The Woolshed Brewery occupies an enviable spot on the banks of the Murray. For close to a decade – this August marks ten years since the first brew – it has been watering locals as well as visitors to the Riverland region of South Australia.
Jack Beavis is the man responsible for most of the beers to have passed through the tanks over that period, apart from a 12-month hiatus during which he headed to Europe to check out the beer scene and spent time brewing in London at Bullfinch Brewery and 5 Points Brewery.
Woolshed's head brewer says he pretty much "fell into brewing" after initially following a career in manufacturing after university. He'd been brewing at home and, after befriending the man behind Woolshed while studying brewing at the Regency TAFE in Adelaide, made the move into the commercial realm.
"Renmark is my hometown so it was good to move back home and follow my dream," Jack says.
"I joined about 12 months after it had been operating. Brewing wasn't even the main focus – at the time it was more about tourism and houseboats.
"[The brewery] was a way to revive the old woolshed on the property but it's turned into the main focus of the business now."
While Woolshed beers are distributed fairly widely across South Australia and available in Sydney, most is still sold within the Riverland region. And, over the past decade, the brewery has not only played a role in attracting tourists to the region but also in changing local tastes in a place Jack says is known as "home of the goon sack" after cask wine was invented there by winemaker Tom Angove.
"The locals have been really supportive of the brewery," he says. "They are always asking, 'What's the next brew?', 'What's the next batch?'"
"[At the start] people said it would never work, but they've built a great little experience."
It's an experience that includes taking houseboats fitted with taps pouring Woolshed beers along the Murray too – as you can read here. For more on the man behind those beers, here's Jack (pictured at the top with his family) to tell us more as part of our Brew & A series...
Why are you a brewer?
I love being able to show others that beer doesn’t just have to be plain and boring, having fun with flavours and the creative process that goes along with it.
What would you be if you weren’t a brewer?
Possibly a cook or a chef, as I think it has similarities to what I love about brewing and sharing beer with our customers.
What was your epiphany beer?
The beer that got me away from mainstream cheap lager was when James Squire Amber Ale first appeared on tap at the Worldsend Hotel, in Hindley Street, Adelaide, during my uni days. It's not the most radical brew now, but at the time it was a beer that made me realise beer wasn’t just meant to have as little flavour as possible and be made cheap as possible, but could have flavours of malt and hops.
A path to seeking out flavoursome beer was begun.
How did you first get involved in the beer world?
When I was living in Adelaide, I was homebrewing as a way to keep up the beer supplies at our share house. In 2010, I found my way into one of Stephen Nelsen's beer classes at Regency TAFE and, as chance would have it, he was also schooling Tom Freeman, the owner of Woolshed Brewery back in my hometown of Renmark. I quickly made friends with Tom and Stephen and, after a few weekends back in Renmark helping out, I was brewing side by side with Stephen at Woolshed.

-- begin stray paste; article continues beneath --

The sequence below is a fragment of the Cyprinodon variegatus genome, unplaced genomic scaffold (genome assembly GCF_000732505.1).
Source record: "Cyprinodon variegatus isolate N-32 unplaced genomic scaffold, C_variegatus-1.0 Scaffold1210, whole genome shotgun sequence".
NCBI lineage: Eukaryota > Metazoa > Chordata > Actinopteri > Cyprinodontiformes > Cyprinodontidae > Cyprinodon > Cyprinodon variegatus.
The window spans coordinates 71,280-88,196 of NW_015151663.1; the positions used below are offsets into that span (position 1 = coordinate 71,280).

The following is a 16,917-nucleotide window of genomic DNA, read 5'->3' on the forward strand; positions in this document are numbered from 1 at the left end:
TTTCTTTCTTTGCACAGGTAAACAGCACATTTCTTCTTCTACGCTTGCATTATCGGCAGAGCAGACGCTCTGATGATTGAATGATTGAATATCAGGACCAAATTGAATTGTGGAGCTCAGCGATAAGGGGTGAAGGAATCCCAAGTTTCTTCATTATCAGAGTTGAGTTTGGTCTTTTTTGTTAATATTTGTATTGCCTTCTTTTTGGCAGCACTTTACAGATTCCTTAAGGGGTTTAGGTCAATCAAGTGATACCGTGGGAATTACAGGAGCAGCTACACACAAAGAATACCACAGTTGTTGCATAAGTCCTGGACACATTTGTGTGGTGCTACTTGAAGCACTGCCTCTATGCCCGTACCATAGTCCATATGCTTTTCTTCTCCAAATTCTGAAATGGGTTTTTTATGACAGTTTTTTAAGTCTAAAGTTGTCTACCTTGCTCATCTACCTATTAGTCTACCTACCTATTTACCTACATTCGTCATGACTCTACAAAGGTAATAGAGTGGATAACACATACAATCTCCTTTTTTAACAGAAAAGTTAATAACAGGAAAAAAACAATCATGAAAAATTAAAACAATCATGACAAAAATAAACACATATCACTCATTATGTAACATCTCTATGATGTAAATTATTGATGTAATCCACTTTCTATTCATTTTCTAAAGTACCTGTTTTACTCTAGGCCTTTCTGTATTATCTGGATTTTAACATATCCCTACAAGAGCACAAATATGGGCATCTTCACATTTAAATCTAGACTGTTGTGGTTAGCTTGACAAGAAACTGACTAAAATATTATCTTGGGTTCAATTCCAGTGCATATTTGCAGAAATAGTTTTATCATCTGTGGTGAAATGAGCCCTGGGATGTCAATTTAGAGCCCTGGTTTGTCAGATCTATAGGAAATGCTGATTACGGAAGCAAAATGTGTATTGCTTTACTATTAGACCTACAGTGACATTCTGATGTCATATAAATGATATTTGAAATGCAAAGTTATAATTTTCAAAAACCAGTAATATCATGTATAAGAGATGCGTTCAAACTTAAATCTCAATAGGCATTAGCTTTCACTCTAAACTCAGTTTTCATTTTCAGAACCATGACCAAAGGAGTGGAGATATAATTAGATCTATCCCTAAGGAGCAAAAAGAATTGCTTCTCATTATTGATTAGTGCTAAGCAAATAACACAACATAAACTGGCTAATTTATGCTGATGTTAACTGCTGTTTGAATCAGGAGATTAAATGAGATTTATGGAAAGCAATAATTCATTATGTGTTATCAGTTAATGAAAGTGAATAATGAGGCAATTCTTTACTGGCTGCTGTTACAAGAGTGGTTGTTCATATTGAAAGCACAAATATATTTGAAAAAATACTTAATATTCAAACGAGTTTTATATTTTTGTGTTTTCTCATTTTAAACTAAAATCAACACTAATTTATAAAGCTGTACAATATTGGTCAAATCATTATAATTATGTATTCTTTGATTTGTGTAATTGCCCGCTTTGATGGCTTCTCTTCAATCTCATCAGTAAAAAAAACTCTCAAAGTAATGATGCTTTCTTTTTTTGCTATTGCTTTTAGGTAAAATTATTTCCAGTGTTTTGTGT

As the brewery grew, the role of brewing full-time became available, and I found myself brewing full-time at Woolshed.
What's the best beer you’ve ever brewed?
Probably a sweet stout I brewed while brewing at Bullfinch Brewery in London that had whole Christmas puddings thrown in the boil, which was served on hand pull in the taproom. We named it Sweet Baby Jesus, and everything about it was fantastic.
What's your single favourite ingredient to use in beer?
Roasted malts, because they make stouts… and I love stout!
Are there any beers you’ve brewed that might have been better left on the drawing board?
I think early on there was an attempt at “Mexican Cerveza” with lemons thrown into the fermenter… No.
If you could do a guest stint at any brewery(s) in the world, which would it be and why?
Jester King. Their beers have an incredibly memorable character – a real terroir. I would love to pay a visit and learn from these guys who are producing some complex fermentation techniques, yeast-wrangling and barrel-aging.
Which local (Aussie or Kiwi) breweries inspire you?
I have always been a fan of Big Shed: the creativity of the team there and the beers they put out are always on point.
A big salute to Stephen and Simon of Brewboys too – they were fiercely independent, a truly local suburban brewery, making beer for beer's sake. May the new lads that have taken over the reins keep the flag flying.
What inspires you outside the world of brewing beer?
I have just had a baby boy – Oscar Beavis – and mum and baby have been pretty inspiring at the moment!
What's your desert island beer – the one to keep you going if you were stranded for the rest of your days?
Coopers Pale Ale: perfect for deserted island life – reliable, smashable, hard to tire of, and also contains a tasty live yeast I could make use of...
And what would be the soundtrack to those days?
Amon Amarth to prep for battle. And Angus & Julia to chill back down.
If you couldn’t have beer, what would be your tipple of choice?
And the one piece of advice you’d give to anyone considering a career in craft beer?
There is much more to running a brewery than making wort...
You can find other entries in the long-running Brew & A series here. And, if you're reading this before mid-February 2019, there's mixed cases of Woolshed beers up for grabs for members of The Crafty Cabal.